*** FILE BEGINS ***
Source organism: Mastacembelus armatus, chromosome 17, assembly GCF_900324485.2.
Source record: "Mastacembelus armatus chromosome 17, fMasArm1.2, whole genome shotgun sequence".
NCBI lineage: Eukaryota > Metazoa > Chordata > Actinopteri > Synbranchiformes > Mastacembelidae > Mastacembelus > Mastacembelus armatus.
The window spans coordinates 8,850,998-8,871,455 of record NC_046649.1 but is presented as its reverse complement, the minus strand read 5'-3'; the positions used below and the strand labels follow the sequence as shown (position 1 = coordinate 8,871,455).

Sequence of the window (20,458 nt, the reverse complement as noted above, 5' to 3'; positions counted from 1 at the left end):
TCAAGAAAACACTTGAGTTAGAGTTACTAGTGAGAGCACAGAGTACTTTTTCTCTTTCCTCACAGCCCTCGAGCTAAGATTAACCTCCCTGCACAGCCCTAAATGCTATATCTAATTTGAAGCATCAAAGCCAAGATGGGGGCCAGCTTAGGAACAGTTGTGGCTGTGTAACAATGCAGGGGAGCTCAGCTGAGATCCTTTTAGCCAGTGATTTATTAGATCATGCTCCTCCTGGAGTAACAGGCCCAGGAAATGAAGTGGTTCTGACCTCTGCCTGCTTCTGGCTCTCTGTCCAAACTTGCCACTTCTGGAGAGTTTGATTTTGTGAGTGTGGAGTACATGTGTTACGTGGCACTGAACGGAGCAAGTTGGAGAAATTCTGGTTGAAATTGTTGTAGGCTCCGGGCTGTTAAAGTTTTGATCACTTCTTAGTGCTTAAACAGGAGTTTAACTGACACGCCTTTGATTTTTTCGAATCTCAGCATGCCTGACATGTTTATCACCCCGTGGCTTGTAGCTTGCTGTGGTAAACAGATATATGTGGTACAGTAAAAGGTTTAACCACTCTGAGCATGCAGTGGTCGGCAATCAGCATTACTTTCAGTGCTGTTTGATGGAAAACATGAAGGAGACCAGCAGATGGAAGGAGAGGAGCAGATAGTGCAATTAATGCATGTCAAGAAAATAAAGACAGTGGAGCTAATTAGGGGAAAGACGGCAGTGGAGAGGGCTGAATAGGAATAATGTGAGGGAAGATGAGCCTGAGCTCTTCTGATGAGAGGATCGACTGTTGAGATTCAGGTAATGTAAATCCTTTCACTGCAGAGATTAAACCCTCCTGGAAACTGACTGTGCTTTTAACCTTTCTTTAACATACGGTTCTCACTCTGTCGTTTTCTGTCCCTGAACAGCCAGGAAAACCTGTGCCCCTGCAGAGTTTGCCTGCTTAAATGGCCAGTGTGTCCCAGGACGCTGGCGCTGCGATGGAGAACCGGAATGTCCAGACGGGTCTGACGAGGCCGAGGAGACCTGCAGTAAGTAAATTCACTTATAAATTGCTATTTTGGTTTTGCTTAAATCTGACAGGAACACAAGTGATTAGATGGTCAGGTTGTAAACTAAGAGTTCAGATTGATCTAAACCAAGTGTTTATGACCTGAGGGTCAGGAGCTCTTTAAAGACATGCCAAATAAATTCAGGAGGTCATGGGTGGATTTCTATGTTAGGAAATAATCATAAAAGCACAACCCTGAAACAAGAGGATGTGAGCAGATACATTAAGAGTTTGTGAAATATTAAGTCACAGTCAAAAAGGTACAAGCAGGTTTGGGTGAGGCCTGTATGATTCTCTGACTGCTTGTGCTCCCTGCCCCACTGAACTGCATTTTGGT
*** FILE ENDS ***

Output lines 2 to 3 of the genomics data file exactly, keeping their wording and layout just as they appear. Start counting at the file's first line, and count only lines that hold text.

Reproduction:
Source record: "Mastacembelus armatus chromosome 17, fMasArm1.2, whole genome shotgun sequence".
NCBI lineage: Eukaryota > Metazoa > Chordata > Actinopteri > Synbranchiformes > Mastacembelidae > Mastacembelus > Mastacembelus armatus.